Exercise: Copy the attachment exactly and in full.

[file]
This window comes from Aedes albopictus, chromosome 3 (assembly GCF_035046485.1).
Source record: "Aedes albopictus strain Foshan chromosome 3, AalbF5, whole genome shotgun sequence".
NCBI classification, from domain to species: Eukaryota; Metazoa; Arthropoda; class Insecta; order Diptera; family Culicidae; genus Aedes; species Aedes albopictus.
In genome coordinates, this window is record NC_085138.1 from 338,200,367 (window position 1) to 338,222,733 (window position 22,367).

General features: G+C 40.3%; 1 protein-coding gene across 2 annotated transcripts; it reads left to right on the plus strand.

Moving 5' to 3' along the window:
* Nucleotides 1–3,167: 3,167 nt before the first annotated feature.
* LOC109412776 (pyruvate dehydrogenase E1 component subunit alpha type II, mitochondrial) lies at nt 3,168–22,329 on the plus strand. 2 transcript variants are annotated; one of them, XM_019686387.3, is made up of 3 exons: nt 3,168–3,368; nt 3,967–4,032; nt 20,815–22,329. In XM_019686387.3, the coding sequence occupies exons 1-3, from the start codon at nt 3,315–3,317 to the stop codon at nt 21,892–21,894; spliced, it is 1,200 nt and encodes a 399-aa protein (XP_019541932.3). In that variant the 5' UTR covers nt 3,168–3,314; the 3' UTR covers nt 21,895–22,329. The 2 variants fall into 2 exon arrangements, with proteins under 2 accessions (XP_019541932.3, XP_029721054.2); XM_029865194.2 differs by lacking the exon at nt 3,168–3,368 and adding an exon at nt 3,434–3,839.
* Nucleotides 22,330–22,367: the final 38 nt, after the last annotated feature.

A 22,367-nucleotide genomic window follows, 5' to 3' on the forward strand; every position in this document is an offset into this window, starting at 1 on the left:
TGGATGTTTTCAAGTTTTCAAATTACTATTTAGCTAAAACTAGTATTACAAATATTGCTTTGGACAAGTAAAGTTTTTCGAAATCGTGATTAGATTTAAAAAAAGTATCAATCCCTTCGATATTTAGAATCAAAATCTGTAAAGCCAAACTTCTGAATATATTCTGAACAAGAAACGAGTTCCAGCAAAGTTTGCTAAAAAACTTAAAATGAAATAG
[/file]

This window comes from Aedes albopictus, chromosome 3 (assembly GCF_035046485.1).
Source record: "Aedes albopictus strain Foshan chromosome 3, AalbF5, whole genome shotgun sequence".
NCBI classification, from domain to species: Eukaryota; Metazoa; Arthropoda; class Insecta; order Diptera; family Culicidae; genus Aedes; species Aedes albopictus.
In genome coordinates, this window is record NC_085138.1 from 338,200,367 (window position 1) to 338,222,733 (window position 22,367).

General features: G+C 40.3%; 1 protein-coding gene across 2 annotated transcripts; it reads left to right on the plus strand.

Moving 5' to 3' along the window:
* Nucleotides 1–3,167: 3,167 nt before the first annotated feature.
* LOC109412776 (pyruvate dehydrogenase E1 component subunit alpha type II, mitochondrial) lies at nt 3,168–22,329 on the plus strand. 2 transcript variants are annotated; one of them, XM_019686387.3, is made up of 3 exons: nt 3,168–3,368; nt 3,967–4,032; nt 20,815–22,329. In XM_019686387.3, the coding sequence occupies exons 1-3, from the start codon at nt 3,315–3,317 to the stop codon at nt 21,892–21,894; spliced, it is 1,200 nt and encodes a 399-aa protein (XP_019541932.3). In that variant the 5' UTR covers nt 3,168–3,314; the 3' UTR covers nt 21,895–22,329. The 2 variants fall into 2 exon arrangements, with proteins under 2 accessions (XP_019541932.3, XP_029721054.2); XM_029865194.2 differs by lacking the exon at nt 3,168–3,368 and adding an exon at nt 3,434–3,839.
* Nucleotides 22,330–22,367: the final 38 nt, after the last annotated feature.

A 22,367-nucleotide genomic window follows, 5' to 3' on the forward strand; every position in this document is an offset into this window, starting at 1 on the left:
TGGATGTTTTCAAGTTTTCAAATTACTATTTAGCTAAAACTAGTATTACAAATATTGCTTTGGACAAGTAAAGTTTTTCGAAATCGTGATTAGATTTAAAAAAAGTATCAATCCCTTCGATATTTAGAATCAAAATCTGTAAAGCCAAACTTCTGAATATATTCTGAACAAGAAACGAGTTCCAGCAAAGTTTGCTAAAAAACTTAAAATGAAATAG